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Public health will always be an uphill battle until our food environment and economy encourage a healthy food supply. That’s why the diverse group of nutrition experts of Oldways Common Ground agree that food systems (the process by which food travels from farm, to manufacturer, to our plates) should align with priorities for human and planetary health while supporting social responsibility, social justice, and animal welfare.

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Sadly, our current food system supports quantity over quality, with little (if any) regard to health. In order to promote lasting change, the entire food system (from farm to table) must be restructured to better align with our common values.

While this may seem like a daunting task, the market moves much more swiftly than the government, meaning that individual actions can encourage large scale, positive changes. Indeed, consumer demand (and dollars) exert great pressure on the supply chain, as nobody wants to produce food that’s not going to get purchased. In today’s blog, we’ll focus on three major ways you can support and encourage healthier food systems.

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1. Know where your meat comes from. A healthier food system can help prevent many of the large swaths of foodborne illness that dominate headlines, while also improving nutrition. Today, many animals are raised outside of their natural habit, and illnesses too easily spread from one animal to the next. Supporting animal welfare, as part of an overall strategy towards a higher quality food supply, is an important step to help reduce food safety risks, and create a healthier, more equitable food system. At the store or farmers market, look for local producers, and perhaps pay a little more per pound, and eat a little less. Make soups, stews, and stir fries with small quantities of meat as a flavor accent, and you can enjoy higher quality meat produced in humane, sustainable ways without affecting your budget.

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2. Support living wages and food access. Good nutrition is a constant challenge  for people getting by without adequate pay, or living in underserved communities without access to grocery stores or fresh food: for them, empty calories are much easier to come by. Food systems that address these inadequacies (by shifting the supply of what is available, and paying a living wage to those who grow, cook, and serve our food) can help address problems at both ends of the eating spectrum, from hunger to obesity. Support movements such as fair trade or equal exchange, where growers are guaranteed better working conditions, or support local legislation for fair pay and living wages. No matter what neighborhood you’re in, by demanding (and buying) more healthful, responsibly produced food, you can demonstrate to retailers what type of food environment you want to live in.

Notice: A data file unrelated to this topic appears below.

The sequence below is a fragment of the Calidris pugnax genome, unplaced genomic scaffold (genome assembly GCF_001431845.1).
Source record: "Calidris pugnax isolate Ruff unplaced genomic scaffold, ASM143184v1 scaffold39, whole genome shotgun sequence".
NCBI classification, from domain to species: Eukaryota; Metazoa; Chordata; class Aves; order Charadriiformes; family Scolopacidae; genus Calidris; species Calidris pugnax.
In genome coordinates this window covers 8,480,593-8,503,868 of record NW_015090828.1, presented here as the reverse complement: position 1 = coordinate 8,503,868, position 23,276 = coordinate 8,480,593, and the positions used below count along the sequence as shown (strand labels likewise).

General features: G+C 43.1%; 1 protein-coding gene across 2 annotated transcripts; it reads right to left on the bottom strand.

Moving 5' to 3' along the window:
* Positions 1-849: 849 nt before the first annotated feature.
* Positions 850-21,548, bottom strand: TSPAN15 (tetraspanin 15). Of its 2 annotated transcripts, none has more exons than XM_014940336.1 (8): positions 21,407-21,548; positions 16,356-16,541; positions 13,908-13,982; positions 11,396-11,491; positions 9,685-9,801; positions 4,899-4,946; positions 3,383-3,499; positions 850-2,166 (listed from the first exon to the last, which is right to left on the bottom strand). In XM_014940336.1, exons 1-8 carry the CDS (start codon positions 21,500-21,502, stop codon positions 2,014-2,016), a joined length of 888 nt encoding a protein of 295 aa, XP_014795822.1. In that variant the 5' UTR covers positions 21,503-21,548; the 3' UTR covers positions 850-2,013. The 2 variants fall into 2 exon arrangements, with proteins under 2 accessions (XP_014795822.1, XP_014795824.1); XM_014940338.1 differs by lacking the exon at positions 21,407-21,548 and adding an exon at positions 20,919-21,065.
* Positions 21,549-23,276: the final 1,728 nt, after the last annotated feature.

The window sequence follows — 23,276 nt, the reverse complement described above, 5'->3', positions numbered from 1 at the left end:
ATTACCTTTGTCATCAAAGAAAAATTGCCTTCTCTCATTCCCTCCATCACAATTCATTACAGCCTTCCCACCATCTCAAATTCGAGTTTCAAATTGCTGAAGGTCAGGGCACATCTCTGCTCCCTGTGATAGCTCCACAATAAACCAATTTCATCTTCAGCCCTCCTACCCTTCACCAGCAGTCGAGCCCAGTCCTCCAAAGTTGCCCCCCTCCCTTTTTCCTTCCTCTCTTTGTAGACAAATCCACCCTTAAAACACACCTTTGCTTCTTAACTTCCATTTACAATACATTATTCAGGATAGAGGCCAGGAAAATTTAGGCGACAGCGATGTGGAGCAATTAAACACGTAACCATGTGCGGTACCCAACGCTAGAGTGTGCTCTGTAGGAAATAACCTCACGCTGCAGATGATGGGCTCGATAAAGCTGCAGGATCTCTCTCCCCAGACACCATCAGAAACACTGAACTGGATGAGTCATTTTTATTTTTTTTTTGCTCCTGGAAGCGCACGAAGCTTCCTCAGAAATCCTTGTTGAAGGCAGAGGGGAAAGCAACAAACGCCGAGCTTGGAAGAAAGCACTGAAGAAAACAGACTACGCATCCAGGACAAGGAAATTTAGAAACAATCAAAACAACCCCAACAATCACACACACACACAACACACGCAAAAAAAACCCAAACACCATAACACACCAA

3. Reduce food waste. One area of untapped potential for improving the food system is reducing food waste, thereby ensuring that more food makes it onto more plates. The United Nations Food and Agriculture Organization estimates that one third of our food supply ends up in landfills. The negative effects of food waste are so stark, that if food waste were a country, it would be the third largest emitter of greenhouse gas emissions, after the US and China. While in less developed nations, nearly half of food waste occurs during harvest and processing, post consumer food waste – in our own homes – is a big problem in more developed nations like the US.

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European and North American consumers waste 210-253 pounds of food per person per year, compared to only 13-24 pounds in Sub-Saharan Africa and South/Southeast Asia. As registered dietitian and television host Ellie Krieger said at our Finding Common Ground Conference, wasting 20% of your food is like buying five bags of groceries then throwing one bag away as soon as you get home! While these issues need to be addressed on a larger scale to have the most meaningful impact, clearly, our personal choices are powerful. Scouring your fridge and pantry for inspiration, planning a menu, and sticking to a grocery list are all great skills that can help reduce food waste. You can also practice shopping for whole foods and learning to utilize them in their entirety (such as cooking with green tops, like beet greens, or buying a whole chicken, rather than boneless skinless breasts).

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Vote with your fork

As more and more shoppers adjust their purchasing and eating habits, we can help create the positive structural change necessary to edge the market towards sustainable progress. These do not have to be large centralized changes from big institutions. In fact, it is widely acknowledged that diverse, localized and regionalized solutions that reflect site-specific priorities and capabilities are often more resilient and democratic. That’s because people have a stake in the treatment of their local resources and community, and are more likely to pursue strategies that preserve these resources. As we like to say at Oldways, every meal is an opportunity to vote with your fork!

Kelly Toups, Whole Grains Council program manager

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